Content warning: this post contains brief references to rape and abuse. 

Hugh Hefner died.

Of course he did. Dude was 91. When my castmate announced it after rehearsal, I didn’t feel shock at the news. Hefner may as well have died when he stopped being the editor of Playboy magazine. Or when The Girls Next Door tried selling us on twincest. Or when the magazine stopped publishing nudes. He was a go-to pop culture joke about debauchery and smoking jackets, but he’s hardly been relevant for years.

Still, I had some mixed feelings. I never much cared for Hefner or his image, having been introduced to him as a doddering grandpa on reality TV, but Playboy the brand had been in my life since I was a child. It molded my early ideas of what it meant to be attractive. It introduced me to the idea that sexiness could be playful or serious. When I turned 18, I bought an issue just because I could and delighted at the articles and interviews just as much as the pictorials. This, I thought, was the intersection of brains and beauty. By thumbing through the pages at my grandma’s house I was somehow becoming a well-rounded adult.

To say nothing of the accidental connection between Playboy and queerness. For generations, Dad’s secret stash (or in my case, my mother’s boyfriend Chad’s collection that he just left out in the open in his office) was a gateway not just for teenage boys but also girls. It felt like fate that my first issue featured a spread with Adrienne Curry, the first out bisexual I had ever seen. Since Playboy could also be “for the articles”, I was able to hide my queerness even from myself. Perhaps even more than the cool girls I had met in high school, Playboy gave me the most intense stirrings of looking at a woman and not being sure if I wanted to be her or be with her. As I grew I realized, hell, why not both?

When I went to college I found vintage issues and hung the centerfolds in my kitchen, aspiring to their fresh-faced, breezy beauty. I copied the makeup, teased my hair higher, and then rebelled against the streamlined pin-ups in favor of some Hustler-esque trashiness. Those styles helped me experiment and come into my own again and again as I rolled through my early 20s. Even now, I’ll sometimes look at them and imagine living in a dreamy world of sheer babydolls and fur rugs. It’s a world I realize I now have the means to create for myself at any point. Several photographer friends are just a Facebook message away, and within the week I’ll have a pin-up of myself to tuck away. In them, I’m eternally 19, 21, 24, and these versions of me seem younger and younger every year. They’re my own digital flashbacks that I wish I could share with my younger self. “Look,” I’d say. “You’re pretty too.”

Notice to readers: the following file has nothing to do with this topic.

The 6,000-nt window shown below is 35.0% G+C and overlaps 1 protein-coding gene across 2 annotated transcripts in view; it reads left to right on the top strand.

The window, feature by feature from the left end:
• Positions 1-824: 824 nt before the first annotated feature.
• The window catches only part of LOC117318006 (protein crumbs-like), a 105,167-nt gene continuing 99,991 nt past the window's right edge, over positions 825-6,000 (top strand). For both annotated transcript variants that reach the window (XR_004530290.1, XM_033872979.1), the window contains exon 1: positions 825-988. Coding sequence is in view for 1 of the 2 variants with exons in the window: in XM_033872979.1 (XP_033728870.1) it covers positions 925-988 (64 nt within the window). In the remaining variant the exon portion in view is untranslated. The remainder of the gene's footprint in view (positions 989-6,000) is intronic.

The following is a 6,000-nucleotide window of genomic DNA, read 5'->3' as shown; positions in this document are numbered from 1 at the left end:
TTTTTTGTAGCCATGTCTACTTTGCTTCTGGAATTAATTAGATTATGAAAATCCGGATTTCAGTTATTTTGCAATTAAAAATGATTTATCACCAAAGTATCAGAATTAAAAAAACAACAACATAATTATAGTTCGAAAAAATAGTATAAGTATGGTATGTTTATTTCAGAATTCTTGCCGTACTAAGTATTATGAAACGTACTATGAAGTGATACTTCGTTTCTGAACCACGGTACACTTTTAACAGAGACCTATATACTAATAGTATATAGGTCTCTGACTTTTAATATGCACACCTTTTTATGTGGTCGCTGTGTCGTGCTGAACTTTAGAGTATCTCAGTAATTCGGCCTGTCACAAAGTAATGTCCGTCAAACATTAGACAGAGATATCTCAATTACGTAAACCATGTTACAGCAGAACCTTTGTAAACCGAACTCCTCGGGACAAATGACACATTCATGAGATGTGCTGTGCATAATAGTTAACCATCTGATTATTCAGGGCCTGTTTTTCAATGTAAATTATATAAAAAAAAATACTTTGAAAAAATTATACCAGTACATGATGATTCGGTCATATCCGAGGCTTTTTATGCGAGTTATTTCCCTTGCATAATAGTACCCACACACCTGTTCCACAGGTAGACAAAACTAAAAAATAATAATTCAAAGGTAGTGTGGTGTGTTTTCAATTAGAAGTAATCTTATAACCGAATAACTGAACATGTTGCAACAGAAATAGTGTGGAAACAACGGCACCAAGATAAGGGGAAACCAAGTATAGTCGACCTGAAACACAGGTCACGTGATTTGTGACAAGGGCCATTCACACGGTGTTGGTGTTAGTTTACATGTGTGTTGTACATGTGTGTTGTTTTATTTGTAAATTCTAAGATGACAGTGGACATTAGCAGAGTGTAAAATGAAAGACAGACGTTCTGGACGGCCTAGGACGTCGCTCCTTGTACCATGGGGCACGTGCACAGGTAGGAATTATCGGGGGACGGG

But none of that was Hefner. It was the women I idolized—women who were paid peanuts to be immortalized in soft focus.

[READ MORE]

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For our readers who’d like to help, we put together a list of local organizations which stand against white supremacy and fundraisers for victims of the white nationalist violence at Charlottesville:

Please leave any additional fundraisers and ways to support in the comments.

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5/22: THIS WAS A FABRICATION. WE ARE DEEPLY SORRY, ESPECIALLY TO OUR READERS WHO ARE SEX WORKING WOMEN OF COLOR, AND TO THE WOMAN WHOSE PHOTOGRAPH WAS USED FRAUDULENTLY. SEX WORKER COLLECTIVE FUND LYSISTRATA HAS STATED IT WILL RETURN ANY DONATIONS GIVEN TO THEM FOR THIS. LILY FURY IS A FORMER CONTRIBUTOR, AS WERE HER INVENTED PERSONAS OF COLOR, “HARMONY” AND “BAMBI”, AND WE APOLOGIZE FOR GIVING HER A PLATFORM TO FURTHER HER FRAUD AND RACIST POLITICAL POSTURING. WE CONDEMN HER ABSOLUTELY.

On the night of May 15th, immigrant sex worker activist and Tits and Sass contributor Bambi and longtime Tits and Sass contributor and sex worker activist Lily Fury were raped and then arrested by an NYPD undercover cop posing as a client. He called himself “Thomas Carvan” and referred to a provider by the name of “Lucy Luxe” to vouch for him as a reference. Fury was held for five days until she was released on her own recognizance on the 19th. Bambi was held in Rikers without bail for 8 days, until this evening. Tits and Sass will continue to report on this story throughout the week. In the meantime, if you’d like to donate to Bambi’s legal defense, you can donate via her friend Harmony Ortiz through her Facebook profile, as well.